4 Challenges and Pitfalls To Avoid When Taking Partnership Programs Global
International markets can be big business—or they can be a flop. Making the difference, in many cases? Adopting best practices.
In this Affiliate Summit West 2021 panel moderated by Partnerize VP Charles Calabrese, Matterkind VP of Affiliate & Partnerships William Homer Jones, DOEN Director of Ecommerce Ashley Kick, and BorderX Lab Global Head of Accounts Stephen Owens discuss their experiences with establishing and developing successful international partnerships.
Here’s a look at some of the questions they tackle during the panel, along with considerations, advice, and key takeaways.What’s important from a culture perspective?
- Do your research when launching new markets (Things don't mean the same thing in different countries)
- If you gain their trust, you gain a customer
- Customers have different rights and expectations
- Seasonality/holidays is also different between countries (for example, “Singles Day” is a big deal in China but not in the US)
- Some social platforms may not exist in certain regions
- Even cultural takes on influencers can be different
- Attribution models may also differ
- Use Google to learn about countries—and if you’re not sure, ask!
- Attend affiliate events and meet people
- The more you understand the region, the more accurately you can build a business case with realistic KPIs
- Consumer interactions can end up being more of an education journey than a sales journey
- Some brands have everything live on one site; others build out different sites for different regions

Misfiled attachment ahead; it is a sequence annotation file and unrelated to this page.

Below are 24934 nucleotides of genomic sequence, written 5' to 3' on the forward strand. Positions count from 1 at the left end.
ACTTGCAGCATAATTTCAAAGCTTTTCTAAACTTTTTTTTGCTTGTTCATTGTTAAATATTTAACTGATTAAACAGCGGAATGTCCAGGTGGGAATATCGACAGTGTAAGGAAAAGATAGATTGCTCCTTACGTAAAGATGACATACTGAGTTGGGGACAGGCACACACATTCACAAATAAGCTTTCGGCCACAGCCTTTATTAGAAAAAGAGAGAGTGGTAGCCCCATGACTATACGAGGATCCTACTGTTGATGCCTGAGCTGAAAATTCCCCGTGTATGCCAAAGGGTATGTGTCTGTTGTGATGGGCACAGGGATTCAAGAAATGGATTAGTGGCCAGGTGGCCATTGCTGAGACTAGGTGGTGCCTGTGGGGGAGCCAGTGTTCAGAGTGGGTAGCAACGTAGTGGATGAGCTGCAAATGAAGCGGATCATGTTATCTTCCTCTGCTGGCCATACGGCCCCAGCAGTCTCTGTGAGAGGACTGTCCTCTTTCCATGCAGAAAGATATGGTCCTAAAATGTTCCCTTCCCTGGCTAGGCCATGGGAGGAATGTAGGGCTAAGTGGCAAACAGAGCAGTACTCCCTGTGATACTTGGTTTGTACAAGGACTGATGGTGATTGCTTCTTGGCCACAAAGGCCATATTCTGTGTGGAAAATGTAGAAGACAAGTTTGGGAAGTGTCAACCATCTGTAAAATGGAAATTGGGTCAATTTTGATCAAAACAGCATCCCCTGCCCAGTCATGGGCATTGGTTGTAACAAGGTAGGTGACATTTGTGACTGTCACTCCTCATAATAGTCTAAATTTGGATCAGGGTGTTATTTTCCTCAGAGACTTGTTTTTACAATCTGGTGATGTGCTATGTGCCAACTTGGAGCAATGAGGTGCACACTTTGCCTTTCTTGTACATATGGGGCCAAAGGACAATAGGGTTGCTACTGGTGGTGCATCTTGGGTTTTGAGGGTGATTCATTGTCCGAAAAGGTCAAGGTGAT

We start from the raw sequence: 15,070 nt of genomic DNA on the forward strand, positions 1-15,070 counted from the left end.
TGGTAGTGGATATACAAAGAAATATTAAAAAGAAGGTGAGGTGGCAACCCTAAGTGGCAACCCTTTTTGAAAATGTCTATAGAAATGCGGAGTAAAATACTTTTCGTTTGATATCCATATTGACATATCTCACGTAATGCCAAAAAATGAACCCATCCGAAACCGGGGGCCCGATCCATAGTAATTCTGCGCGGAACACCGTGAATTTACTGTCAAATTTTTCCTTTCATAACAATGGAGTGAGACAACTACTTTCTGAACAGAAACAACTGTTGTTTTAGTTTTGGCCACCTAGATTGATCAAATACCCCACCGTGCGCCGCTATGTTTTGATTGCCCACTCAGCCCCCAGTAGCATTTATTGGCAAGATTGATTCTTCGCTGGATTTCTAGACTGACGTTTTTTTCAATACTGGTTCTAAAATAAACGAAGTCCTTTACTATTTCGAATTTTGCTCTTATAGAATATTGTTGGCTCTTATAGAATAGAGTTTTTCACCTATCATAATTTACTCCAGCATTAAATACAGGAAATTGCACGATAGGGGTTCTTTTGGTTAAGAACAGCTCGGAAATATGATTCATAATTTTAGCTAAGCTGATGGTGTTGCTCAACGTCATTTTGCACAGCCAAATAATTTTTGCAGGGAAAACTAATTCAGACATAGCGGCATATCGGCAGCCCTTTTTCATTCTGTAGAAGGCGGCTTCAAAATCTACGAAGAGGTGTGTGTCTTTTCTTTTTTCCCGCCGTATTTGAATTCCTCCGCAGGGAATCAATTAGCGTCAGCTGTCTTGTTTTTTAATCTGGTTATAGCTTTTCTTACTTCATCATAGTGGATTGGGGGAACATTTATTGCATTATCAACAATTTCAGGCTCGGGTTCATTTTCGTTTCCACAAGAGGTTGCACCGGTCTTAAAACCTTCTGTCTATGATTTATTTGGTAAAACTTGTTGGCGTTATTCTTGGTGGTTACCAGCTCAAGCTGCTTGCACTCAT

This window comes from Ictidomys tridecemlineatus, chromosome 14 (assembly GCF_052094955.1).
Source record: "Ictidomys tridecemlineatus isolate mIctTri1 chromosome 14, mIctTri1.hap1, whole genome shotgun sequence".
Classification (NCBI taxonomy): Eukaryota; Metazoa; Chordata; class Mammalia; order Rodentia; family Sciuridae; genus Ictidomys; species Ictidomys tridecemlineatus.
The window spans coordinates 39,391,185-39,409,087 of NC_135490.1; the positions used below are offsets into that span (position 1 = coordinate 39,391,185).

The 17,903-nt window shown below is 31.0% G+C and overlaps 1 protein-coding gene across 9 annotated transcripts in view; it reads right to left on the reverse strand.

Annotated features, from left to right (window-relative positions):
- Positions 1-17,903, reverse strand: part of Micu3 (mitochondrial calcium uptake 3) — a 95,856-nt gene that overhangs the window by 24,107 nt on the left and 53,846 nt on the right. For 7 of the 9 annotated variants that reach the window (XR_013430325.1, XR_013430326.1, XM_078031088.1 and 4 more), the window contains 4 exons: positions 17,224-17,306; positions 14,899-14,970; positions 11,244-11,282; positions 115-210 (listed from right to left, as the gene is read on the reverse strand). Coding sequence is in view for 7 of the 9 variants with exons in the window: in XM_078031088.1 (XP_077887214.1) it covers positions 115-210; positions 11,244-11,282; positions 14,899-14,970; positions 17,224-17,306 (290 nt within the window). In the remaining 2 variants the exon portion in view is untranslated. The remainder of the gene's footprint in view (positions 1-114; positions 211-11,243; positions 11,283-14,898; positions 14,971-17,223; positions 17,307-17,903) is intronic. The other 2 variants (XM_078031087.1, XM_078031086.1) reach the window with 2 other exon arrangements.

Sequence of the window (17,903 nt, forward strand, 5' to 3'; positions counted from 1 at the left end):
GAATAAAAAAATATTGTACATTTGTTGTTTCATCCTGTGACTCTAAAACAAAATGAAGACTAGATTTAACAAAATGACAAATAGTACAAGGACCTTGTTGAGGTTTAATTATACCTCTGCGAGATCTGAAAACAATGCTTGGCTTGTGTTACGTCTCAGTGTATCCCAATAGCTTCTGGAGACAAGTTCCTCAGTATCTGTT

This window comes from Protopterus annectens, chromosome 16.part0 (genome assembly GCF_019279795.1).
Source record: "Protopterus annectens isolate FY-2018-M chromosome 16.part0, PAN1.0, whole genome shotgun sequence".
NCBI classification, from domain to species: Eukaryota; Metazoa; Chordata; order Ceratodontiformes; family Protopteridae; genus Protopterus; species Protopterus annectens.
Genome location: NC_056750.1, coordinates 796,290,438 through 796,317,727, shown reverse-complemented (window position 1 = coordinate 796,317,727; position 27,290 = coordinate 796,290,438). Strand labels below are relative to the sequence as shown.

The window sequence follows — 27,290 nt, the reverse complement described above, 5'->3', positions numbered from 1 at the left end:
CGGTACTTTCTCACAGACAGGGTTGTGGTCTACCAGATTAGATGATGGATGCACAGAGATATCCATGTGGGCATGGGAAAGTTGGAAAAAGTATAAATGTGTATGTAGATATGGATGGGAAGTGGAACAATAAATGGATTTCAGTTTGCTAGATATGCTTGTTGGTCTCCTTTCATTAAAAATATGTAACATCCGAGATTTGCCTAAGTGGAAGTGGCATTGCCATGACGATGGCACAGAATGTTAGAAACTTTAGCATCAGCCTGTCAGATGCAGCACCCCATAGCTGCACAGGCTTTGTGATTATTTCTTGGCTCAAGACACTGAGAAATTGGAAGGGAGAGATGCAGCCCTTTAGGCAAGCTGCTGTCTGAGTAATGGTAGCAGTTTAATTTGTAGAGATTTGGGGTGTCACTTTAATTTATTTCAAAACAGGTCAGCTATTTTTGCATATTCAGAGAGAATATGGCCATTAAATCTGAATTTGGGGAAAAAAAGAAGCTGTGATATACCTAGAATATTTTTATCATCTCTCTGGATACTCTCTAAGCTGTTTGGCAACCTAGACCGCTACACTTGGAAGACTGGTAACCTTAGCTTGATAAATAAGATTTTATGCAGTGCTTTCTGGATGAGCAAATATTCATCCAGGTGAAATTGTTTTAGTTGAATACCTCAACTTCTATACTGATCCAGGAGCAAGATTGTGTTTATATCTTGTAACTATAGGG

- For brands with single sites, use separate landing pages for different countries telling your brand story in the native language
- Taxes and duties can be very challenging
- International customers want products they don’t have access to at home
- Payment options differ between countries so make sure to have all the different buy-now-pay-later options—just like you accept all credit cards, accept all alternate payment options
- If there’s one thing you have to spend money on, it’s translation. (Do not use Google Translate—unless you want a good laugh.)
- Also use native language speakers to QA your site
- It’s not just about having a webpage; you have to be where people are shopping—so social media is important, too
- Technology has to support the different currencies and payment gateways
- It’s a learning experience—and a long game
- Local resources who understand the culture, language, requirements, etc. are fundamental
- What will take you months might take a native speaker days
- You might have to change your creatives—you can’t force influencers into your aesthetic
- You can use local marketing agencies or marketing agencies with an international focus to set up influencers
One overarching theme emerging from the panel? Some brands wonder why what they’re doing in the U.S. doesn’t work when they take it abroad, but they haven’t taken the time to understand the culture or establish a brand presence.
You cannot just roll into another country and expect the same outcomes from the same ways.
You have to find the right partners, and have the patience to know it will take time to understand the culture and consumers—and to build trust. This isn’t a matter of weeks; it can take months or even years to do it right and get results.
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